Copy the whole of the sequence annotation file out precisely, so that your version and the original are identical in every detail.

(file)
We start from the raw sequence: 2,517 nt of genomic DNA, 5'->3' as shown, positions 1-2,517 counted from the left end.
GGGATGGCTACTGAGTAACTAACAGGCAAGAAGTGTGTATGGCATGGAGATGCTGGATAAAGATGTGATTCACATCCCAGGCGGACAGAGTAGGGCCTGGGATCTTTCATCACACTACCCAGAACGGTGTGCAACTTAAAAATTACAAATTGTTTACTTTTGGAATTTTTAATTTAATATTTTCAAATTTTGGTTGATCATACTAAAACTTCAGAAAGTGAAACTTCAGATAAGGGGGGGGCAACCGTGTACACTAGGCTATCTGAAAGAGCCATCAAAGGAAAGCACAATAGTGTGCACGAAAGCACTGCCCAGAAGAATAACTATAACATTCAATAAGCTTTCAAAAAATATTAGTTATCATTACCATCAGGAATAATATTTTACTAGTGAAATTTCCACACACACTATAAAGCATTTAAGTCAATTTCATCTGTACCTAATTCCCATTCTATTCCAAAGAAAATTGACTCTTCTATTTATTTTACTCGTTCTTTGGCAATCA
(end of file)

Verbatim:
We start from the raw sequence: 2,517 nt of genomic DNA, 5'->3' as shown, positions 1-2,517 counted from the left end.
GGGATGGCTACTGAGTAACTAACAGGCAAGAAGTGTGTATGGCATGGAGATGCTGGATAAAGATGTGATTCACATCCCAGGCGGACAGAGTAGGGCCTGGGATCTTTCATCACACTACCCAGAACGGTGTGCAACTTAAAAATTACAAATTGTTTACTTTTGGAATTTTTAATTTAATATTTTCAAATTTTGGTTGATCATACTAAAACTTCAGAAAGTGAAACTTCAGATAAGGGGGGGGCAACCGTGTACACTAGGCTATCTGAAAGAGCCATCAAAGGAAAGCACAATAGTGTGCACGAAAGCACTGCCCAGAAGAATAACTATAACATTCAATAAGCTTTCAAAAAATATTAGTTATCATTACCATCAGGAATAATATTTTACTAGTGAAATTTCCACACACACTATAAAGCATTTAAGTCAATTTCATCTGTACCTAATTCCCATTCTATTCCAAAGAAAATTGACTCTTCTATTTATTTTACTCGTTCTTTGGCAATCA